The entry point of the offending organism was another puzzling feature in this case. Although the scrotal abscess could potentially be the entry point of the infection, there has never been a report of streptococcal endocarditis secondary to testicular infection. Primary pneumococcal orchitis is also extremely rare. In fact, during the course of pneumococcal septicemia due to endocarditis, bacteria may reach many sites where they can multiply and produce purulent lesions. Pneumococcal arthritis, vertebral osteomyelitis, ophthalmitis and orchitis may be produced this way (1). However, in our case, there was no evidence of endocarditis at the time of the first illness due to epididymo-orchitis (the patient had 2 inpatient echocardiograms, which did not reveal any obvious vegetations). Right-sided infective endocarditis presenting with systemic illness and testicular swelling, orchitis and pulmonary emboli due to Staphylococcus aureus tricuspid endocarditis has been reported once (3), but there are no reports of a similar presentation of a pneumococcal PVE. Our study is the only one linking orchitis with pneumococcal PVE. S. pneumoniae is a very rare causative organism of infective endocarditis (4), and in the majority of the cases, there is some underlying condition predisposing to infective endocarditis; this was unlikely in our case, as the patient had no known risk factors. Secondly, PVE is also very rare and typically occurs in 1.5–2% of patients hospitalized with IE (5). It is usually associated with simultaneous involvement of other valves (6), commonly in the context of an underlying structural heart disease. A total of 70 cases of isolated PVE have been reported between 1979 and 2013 (6). Clinical manifestations of PVE commonly affect the respiratory system owing to pulmonary septic embolization. Intravenous drug abuse, alcoholism, sepsis, immunosuppression and catheter-related infections or other unique aetiologies account for the majority of predisposing factors, as well as infection with Neisseria gonorrheawhich appears to have a particular affinity for the pulmonary valve (7, 8, 9, 10). Pulmonary valve endocarditis in structurally normal hearts, as in this patient, is an extremely rare entity.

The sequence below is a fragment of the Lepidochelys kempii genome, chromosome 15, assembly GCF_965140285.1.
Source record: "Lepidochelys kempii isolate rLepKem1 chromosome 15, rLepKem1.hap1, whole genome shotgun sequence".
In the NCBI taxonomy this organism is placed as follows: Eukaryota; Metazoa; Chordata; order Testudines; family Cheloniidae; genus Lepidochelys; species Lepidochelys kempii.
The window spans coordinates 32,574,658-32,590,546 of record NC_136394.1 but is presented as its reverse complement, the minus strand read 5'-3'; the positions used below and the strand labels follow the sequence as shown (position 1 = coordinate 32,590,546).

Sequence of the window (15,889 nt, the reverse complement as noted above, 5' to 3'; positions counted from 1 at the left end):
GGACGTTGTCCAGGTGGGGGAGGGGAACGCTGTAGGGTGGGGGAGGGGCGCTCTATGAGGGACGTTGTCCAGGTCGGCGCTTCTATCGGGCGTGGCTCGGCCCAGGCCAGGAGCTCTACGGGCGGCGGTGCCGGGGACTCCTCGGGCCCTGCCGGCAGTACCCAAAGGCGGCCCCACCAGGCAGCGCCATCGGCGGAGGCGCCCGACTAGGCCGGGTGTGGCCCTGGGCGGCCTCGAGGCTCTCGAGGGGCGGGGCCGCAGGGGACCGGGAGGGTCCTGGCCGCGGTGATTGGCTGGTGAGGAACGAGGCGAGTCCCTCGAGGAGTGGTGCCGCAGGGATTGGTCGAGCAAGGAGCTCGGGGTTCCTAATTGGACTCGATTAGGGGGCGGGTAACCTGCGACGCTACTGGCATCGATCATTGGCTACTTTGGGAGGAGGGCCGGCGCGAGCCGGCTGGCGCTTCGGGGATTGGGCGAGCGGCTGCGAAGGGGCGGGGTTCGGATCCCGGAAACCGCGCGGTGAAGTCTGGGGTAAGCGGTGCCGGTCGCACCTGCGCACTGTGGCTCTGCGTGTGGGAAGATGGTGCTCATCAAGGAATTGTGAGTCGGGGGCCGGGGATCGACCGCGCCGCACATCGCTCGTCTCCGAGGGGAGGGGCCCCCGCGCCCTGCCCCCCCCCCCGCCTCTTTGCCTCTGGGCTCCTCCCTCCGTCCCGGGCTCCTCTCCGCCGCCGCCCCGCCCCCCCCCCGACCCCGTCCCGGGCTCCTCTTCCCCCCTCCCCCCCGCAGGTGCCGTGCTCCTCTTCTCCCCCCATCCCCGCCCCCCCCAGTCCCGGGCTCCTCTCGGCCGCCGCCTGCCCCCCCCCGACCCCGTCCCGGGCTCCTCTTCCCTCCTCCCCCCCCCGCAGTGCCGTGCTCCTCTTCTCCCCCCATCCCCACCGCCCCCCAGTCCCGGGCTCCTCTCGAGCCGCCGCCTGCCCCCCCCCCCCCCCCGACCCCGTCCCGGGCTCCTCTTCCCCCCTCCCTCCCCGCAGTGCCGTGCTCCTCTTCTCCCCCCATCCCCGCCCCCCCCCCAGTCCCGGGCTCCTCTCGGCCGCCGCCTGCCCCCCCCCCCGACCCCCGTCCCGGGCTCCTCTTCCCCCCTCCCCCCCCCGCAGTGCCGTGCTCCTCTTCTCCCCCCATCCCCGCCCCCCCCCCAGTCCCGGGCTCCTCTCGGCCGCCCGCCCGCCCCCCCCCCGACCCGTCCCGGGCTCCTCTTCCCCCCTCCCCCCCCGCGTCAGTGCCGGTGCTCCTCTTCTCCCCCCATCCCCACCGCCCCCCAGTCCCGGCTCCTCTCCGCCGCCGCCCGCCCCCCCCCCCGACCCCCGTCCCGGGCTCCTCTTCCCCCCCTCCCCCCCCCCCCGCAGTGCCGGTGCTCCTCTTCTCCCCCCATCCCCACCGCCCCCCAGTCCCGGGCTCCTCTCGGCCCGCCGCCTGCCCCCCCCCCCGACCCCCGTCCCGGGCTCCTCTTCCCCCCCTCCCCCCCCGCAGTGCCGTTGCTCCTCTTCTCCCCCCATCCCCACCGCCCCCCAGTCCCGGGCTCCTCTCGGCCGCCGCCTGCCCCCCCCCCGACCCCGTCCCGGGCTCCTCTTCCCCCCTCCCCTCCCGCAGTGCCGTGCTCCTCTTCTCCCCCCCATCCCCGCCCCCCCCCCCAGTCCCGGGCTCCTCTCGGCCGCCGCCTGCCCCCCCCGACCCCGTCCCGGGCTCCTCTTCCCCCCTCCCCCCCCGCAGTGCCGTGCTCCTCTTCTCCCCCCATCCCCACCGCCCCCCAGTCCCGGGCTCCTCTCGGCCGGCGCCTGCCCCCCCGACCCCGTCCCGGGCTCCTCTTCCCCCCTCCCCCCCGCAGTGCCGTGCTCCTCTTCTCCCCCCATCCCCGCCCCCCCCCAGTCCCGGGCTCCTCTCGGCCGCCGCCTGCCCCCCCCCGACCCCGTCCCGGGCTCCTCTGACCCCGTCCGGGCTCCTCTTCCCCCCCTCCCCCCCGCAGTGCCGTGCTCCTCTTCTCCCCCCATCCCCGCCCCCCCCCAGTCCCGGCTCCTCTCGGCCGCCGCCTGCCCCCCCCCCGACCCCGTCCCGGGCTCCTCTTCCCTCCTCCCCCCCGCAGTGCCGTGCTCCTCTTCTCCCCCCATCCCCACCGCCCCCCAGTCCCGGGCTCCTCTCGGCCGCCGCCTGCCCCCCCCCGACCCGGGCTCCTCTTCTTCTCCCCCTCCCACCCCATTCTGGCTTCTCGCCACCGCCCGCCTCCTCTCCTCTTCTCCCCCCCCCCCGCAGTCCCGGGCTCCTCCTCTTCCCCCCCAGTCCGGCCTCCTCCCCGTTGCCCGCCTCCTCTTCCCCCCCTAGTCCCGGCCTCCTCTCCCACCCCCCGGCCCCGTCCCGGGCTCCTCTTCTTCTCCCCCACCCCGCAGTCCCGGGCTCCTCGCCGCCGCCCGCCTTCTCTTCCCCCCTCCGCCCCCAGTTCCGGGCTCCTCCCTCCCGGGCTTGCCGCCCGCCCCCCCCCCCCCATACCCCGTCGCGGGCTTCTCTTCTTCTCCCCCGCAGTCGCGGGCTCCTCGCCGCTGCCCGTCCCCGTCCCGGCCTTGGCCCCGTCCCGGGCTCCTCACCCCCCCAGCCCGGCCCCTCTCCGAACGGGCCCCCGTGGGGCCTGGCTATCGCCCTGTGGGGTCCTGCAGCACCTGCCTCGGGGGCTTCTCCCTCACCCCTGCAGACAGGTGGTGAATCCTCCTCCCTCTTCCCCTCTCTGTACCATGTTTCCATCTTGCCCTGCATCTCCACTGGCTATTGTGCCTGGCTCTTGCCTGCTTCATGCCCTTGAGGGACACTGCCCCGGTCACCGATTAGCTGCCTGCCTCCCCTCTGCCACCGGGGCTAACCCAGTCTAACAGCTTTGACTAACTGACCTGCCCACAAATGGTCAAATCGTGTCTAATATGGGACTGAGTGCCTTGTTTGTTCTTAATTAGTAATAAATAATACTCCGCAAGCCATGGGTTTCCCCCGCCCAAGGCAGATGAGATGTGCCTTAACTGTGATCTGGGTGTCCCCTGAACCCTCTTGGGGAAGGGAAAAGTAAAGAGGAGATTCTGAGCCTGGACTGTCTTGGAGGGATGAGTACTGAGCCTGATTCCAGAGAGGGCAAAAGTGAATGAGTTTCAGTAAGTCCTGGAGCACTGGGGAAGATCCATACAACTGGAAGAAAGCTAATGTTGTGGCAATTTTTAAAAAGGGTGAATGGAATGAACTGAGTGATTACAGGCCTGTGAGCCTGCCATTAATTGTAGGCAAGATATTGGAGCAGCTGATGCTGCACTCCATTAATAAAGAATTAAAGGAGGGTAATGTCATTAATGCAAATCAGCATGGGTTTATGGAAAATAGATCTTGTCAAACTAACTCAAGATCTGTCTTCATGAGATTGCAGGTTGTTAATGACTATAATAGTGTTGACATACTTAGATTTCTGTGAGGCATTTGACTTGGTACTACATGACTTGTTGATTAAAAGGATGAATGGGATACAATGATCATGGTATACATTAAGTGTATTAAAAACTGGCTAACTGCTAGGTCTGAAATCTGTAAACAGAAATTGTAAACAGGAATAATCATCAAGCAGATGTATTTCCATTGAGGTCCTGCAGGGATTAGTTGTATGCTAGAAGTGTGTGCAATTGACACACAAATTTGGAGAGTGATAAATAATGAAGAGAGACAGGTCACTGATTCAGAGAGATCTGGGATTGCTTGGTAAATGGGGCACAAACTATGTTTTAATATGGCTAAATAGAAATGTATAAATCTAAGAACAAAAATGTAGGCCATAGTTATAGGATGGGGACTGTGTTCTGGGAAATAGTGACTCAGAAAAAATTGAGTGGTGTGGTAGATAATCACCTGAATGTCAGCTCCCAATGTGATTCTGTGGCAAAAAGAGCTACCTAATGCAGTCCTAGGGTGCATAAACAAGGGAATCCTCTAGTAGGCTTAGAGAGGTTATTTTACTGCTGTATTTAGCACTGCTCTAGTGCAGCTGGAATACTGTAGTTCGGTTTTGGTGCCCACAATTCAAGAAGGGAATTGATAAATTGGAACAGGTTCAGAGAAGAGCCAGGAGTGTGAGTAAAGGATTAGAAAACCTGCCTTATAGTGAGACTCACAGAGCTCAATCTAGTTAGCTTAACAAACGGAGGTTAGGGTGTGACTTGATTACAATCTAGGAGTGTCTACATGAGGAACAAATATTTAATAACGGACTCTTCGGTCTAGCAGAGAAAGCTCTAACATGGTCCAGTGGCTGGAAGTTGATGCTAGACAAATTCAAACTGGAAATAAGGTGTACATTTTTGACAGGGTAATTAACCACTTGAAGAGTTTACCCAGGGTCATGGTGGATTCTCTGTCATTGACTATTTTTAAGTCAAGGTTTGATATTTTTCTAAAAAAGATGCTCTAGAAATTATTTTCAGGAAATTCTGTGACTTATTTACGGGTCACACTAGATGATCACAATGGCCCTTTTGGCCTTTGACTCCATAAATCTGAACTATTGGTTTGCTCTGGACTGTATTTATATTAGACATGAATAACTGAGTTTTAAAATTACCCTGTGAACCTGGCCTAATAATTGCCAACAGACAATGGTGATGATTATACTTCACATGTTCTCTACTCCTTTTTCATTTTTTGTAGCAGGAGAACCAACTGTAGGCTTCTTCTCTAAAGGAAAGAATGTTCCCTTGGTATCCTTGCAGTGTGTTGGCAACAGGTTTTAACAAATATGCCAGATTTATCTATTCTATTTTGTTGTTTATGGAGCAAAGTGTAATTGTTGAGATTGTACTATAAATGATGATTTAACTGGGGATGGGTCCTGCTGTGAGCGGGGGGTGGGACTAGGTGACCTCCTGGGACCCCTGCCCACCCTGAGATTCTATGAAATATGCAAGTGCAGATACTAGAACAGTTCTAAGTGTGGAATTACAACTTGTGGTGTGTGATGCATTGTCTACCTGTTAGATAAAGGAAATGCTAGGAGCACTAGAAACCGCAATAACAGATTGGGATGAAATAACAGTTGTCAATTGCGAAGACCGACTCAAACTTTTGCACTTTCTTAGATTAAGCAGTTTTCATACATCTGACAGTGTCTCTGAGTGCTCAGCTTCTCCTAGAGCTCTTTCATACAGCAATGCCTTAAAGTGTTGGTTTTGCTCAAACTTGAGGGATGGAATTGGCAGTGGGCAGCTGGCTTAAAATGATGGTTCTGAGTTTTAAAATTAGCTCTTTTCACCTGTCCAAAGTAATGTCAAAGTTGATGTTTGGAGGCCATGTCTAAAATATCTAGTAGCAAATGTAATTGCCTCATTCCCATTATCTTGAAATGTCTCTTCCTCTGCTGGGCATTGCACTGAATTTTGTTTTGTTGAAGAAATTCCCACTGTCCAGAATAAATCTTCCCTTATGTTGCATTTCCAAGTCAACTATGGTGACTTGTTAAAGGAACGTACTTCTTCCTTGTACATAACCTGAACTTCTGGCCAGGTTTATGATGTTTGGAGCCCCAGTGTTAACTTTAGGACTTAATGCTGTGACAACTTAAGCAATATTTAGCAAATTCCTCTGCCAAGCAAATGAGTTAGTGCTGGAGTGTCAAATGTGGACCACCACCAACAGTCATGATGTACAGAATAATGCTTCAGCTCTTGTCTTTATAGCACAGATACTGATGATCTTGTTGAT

Right-sided IE usually involves the tricuspid valve rather than the pulmonary valve (11). This is possibly due to the lower pressure gradient across the pulmonary valve that leads to less shear stress (7), therefore causing less valvular damage. The clinical course of PVE tends to be less typical than that of left-sided IE and the final diagnosis of PVE may be delayed. Typical signs of IE may be absent as in this case, but in the majority of the cases, the patients present with symptoms and sings of sepsis. Four to six weeks of intravenous antibiotics are the primary mode of treatment. Abscess formation, valve obstruction or severe regurgitation, large vegetations at risk of emboli formation and persistence of the infection despite antibiotic treatment would warrant surgery (12). Surgery for PVE is recommended in patients with persisting vegetations >10 mm after one or more clinical or silent embolic events despite appropriate antibiotic treatment, although it is generally not advisable in the IVDU population (12). Surgery undertaken for the prevention of embolism must be performed very early, during the first few days following initiation of antibiotic therapy, as the risk of embolism is highest at this time (13). As with all right-sided IE, PVE has a better prognosis than left-sided IE and most of the cases respond well to appropriate antibiotic therapy (14).